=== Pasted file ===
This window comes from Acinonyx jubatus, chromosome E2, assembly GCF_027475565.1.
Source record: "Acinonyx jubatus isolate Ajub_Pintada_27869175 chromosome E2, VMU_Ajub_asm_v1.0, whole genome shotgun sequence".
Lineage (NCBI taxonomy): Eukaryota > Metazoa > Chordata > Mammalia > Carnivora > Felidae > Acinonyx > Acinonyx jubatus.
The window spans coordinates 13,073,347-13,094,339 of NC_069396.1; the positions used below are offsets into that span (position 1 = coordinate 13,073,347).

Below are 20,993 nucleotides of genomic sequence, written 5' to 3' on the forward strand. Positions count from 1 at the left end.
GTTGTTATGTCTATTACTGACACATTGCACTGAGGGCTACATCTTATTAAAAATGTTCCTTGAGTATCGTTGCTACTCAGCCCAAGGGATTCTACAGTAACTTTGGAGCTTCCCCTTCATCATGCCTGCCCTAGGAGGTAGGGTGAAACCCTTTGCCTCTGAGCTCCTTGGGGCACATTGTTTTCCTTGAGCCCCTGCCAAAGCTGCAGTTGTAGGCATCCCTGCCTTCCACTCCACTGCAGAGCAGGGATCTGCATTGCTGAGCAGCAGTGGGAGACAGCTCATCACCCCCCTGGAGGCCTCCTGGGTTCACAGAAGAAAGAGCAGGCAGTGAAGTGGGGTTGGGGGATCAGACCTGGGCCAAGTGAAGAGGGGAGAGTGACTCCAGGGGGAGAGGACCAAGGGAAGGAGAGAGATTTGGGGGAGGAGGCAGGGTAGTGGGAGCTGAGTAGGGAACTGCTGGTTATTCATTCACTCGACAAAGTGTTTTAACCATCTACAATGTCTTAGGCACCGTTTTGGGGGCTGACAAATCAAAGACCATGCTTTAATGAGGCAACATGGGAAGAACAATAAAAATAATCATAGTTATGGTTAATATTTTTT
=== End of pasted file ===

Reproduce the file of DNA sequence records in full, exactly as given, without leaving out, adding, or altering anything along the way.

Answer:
This window comes from Acinonyx jubatus, chromosome E2, assembly GCF_027475565.1.
Source record: "Acinonyx jubatus isolate Ajub_Pintada_27869175 chromosome E2, VMU_Ajub_asm_v1.0, whole genome shotgun sequence".
Lineage (NCBI taxonomy): Eukaryota > Metazoa > Chordata > Mammalia > Carnivora > Felidae > Acinonyx > Acinonyx jubatus.
The window spans coordinates 13,073,347-13,094,339 of NC_069396.1; the positions used below are offsets into that span (position 1 = coordinate 13,073,347).

Below are 20,993 nucleotides of genomic sequence, written 5' to 3' on the forward strand. Positions count from 1 at the left end.
GTTGTTATGTCTATTACTGACACATTGCACTGAGGGCTACATCTTATTAAAAATGTTCCTTGAGTATCGTTGCTACTCAGCCCAAGGGATTCTACAGTAACTTTGGAGCTTCCCCTTCATCATGCCTGCCCTAGGAGGTAGGGTGAAACCCTTTGCCTCTGAGCTCCTTGGGGCACATTGTTTTCCTTGAGCCCCTGCCAAAGCTGCAGTTGTAGGCATCCCTGCCTTCCACTCCACTGCAGAGCAGGGATCTGCATTGCTGAGCAGCAGTGGGAGACAGCTCATCACCCCCCTGGAGGCCTCCTGGGTTCACAGAAGAAAGAGCAGGCAGTGAAGTGGGGTTGGGGGATCAGACCTGGGCCAAGTGAAGAGGGGAGAGTGACTCCAGGGGGAGAGGACCAAGGGAAGGAGAGAGATTTGGGGGAGGAGGCAGGGTAGTGGGAGCTGAGTAGGGAACTGCTGGTTATTCATTCACTCGACAAAGTGTTTTAACCATCTACAATGTCTTAGGCACCGTTTTGGGGGCTGACAAATCAAAGACCATGCTTTAATGAGGCAACATGGGAAGAACAATAAAAATAATCATAGTTATGGTTAATATTTTTT